Tag Archives: Andromeda

When We (George Weigel and I) Consider Thy Heavens

I am glad to see the valuable and insightful Mr. George Weigel calling attention (on the insightful, valuable First Things.com) to the powerful (if inadvertent) ministry of the NASA folks at APOD. If only all our taxpayer dollars were spent this wisely.

Weigel’s post is entitled “The Heavens Declare the Glory of God.” If that sounds familiar, it is from the often-quoted Psalm 19.

As my faithful readers know, I have been following APOD for years.

As I have said, every new image I see paints a wider, deeper, and more wonderful picture of the universe our Lord has created. And the incomprehensible distance grows between this universe and its beginning in an infinitesimally small seed in the palm of God’s hand barely 14 billion years ago.

Every APOD is a proclamation of the greater glory of God. “When I consider Thy Heavens, the work of Thy hands…” (Psalm 8:3)

Here are some of my favorites (most recent first): Continue reading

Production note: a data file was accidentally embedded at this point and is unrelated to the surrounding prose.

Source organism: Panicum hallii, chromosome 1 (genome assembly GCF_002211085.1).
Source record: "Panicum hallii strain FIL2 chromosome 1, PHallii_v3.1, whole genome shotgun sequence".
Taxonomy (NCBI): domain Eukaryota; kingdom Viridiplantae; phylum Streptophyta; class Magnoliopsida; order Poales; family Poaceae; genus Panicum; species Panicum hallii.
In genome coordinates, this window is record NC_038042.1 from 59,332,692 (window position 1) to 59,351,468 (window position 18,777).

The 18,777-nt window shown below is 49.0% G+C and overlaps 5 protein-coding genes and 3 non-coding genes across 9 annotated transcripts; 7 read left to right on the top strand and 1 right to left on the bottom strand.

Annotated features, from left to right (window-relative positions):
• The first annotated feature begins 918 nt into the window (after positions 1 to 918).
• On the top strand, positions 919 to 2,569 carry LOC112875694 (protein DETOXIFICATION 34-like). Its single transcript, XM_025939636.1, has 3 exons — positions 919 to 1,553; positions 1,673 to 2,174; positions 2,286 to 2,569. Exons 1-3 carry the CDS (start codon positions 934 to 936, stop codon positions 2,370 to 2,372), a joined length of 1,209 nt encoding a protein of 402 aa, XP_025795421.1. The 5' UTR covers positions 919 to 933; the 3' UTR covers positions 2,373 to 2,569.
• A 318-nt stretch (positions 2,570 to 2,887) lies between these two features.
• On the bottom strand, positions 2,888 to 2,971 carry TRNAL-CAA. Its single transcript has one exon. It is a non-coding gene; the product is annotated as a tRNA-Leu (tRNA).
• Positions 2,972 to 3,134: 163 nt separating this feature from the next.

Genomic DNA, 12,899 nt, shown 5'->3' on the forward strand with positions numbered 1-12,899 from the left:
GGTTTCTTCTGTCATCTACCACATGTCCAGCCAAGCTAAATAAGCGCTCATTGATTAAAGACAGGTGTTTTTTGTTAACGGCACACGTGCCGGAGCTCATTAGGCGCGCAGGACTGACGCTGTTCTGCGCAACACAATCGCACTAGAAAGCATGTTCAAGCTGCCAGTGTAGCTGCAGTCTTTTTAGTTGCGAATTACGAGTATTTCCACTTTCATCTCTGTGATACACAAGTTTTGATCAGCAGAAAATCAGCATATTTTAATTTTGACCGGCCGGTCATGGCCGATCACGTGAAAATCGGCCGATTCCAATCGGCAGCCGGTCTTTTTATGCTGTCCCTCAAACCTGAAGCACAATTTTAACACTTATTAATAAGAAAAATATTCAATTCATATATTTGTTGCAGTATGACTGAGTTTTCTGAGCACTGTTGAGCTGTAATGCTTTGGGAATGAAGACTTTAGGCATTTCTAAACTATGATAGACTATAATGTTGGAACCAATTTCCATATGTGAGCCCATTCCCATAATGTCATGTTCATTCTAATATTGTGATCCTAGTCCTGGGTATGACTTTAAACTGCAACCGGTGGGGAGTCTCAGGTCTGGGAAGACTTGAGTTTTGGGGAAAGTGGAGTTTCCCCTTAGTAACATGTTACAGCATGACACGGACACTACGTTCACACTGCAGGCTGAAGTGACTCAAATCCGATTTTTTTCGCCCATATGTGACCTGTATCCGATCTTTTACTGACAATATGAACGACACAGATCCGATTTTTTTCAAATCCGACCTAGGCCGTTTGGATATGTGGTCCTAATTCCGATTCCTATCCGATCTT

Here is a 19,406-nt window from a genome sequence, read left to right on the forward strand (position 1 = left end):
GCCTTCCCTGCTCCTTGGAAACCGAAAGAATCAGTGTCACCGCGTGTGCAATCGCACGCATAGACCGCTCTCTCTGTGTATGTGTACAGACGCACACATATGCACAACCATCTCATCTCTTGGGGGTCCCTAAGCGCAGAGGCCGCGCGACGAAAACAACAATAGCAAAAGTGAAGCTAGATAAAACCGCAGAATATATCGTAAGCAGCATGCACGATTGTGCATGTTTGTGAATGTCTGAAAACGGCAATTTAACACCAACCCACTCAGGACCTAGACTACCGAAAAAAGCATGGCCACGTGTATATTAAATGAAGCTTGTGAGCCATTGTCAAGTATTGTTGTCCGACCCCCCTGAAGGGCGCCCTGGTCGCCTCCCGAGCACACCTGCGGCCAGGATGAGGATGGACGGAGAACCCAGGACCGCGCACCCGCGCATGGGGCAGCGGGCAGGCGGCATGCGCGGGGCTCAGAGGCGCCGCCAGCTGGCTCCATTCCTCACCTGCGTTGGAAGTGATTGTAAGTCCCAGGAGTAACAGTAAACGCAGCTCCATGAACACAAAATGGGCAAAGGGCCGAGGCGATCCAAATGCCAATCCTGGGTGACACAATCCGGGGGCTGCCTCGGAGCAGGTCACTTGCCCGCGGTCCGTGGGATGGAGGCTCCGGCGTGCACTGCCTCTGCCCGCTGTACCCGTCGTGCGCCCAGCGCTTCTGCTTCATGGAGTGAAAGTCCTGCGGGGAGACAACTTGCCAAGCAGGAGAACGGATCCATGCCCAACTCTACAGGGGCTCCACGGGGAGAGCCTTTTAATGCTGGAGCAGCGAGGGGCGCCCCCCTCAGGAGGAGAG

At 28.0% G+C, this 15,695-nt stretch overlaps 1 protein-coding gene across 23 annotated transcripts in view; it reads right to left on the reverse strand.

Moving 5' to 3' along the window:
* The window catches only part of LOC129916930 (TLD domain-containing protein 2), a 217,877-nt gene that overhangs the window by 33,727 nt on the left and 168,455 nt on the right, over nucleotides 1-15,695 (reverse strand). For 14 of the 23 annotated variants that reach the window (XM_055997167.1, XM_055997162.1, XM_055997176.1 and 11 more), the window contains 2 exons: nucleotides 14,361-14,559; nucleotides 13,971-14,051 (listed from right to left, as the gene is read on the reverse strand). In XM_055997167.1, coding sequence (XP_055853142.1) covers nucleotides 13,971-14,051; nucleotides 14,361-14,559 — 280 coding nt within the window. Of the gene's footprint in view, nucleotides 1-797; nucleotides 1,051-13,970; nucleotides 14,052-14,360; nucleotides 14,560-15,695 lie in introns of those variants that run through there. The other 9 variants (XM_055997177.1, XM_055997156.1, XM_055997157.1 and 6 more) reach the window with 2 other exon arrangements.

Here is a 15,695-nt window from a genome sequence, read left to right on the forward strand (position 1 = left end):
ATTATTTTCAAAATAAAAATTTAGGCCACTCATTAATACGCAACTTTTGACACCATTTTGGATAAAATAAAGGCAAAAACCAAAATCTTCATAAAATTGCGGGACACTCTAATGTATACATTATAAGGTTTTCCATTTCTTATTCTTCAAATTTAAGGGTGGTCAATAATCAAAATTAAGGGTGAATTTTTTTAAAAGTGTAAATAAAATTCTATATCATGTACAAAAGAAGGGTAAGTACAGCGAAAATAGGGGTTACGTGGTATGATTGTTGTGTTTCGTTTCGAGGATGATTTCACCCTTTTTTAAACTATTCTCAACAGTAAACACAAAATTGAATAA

Who Is Our Neighbor? Andromeda !

Today’s featured APOD stunner is M31, the Andromeda Galaxy.  At a mere 2 million light years away from our own Milky Way, it is our nearest major galactic neighbor. (See Luke 10:29; “And who is my neighbor?”)

The heavens declare the glory of God; and the firmament showeth his handiwork.” (Psalm 19:1)

It is a cliché to express a sense of human littleness in the face of the unthinkably enormous scope of the universe.  But here, as in all things, one must retain a sense of perspective. For this unimaginable immensity is just the grown-up phase of a creation that once was small enough to fit in its creator’s hand (or yours, for that matter.) And we are fashioned in the image of that same creator.

A cliché that is both true and more useful: Biblical religion both humbles us (in the face of the majesty of God) and elevates us (for we are created in the image of that majestic God).  This balance of our smallness and our greatness is mirrored in face of our universe, so huge and yet once so small.

By contrast, as theologian Reinhold Niebuhr put it, “Both the majesty and the tragedy of human life exceed the dimension within which modern culture seeks to comprehend human existence.”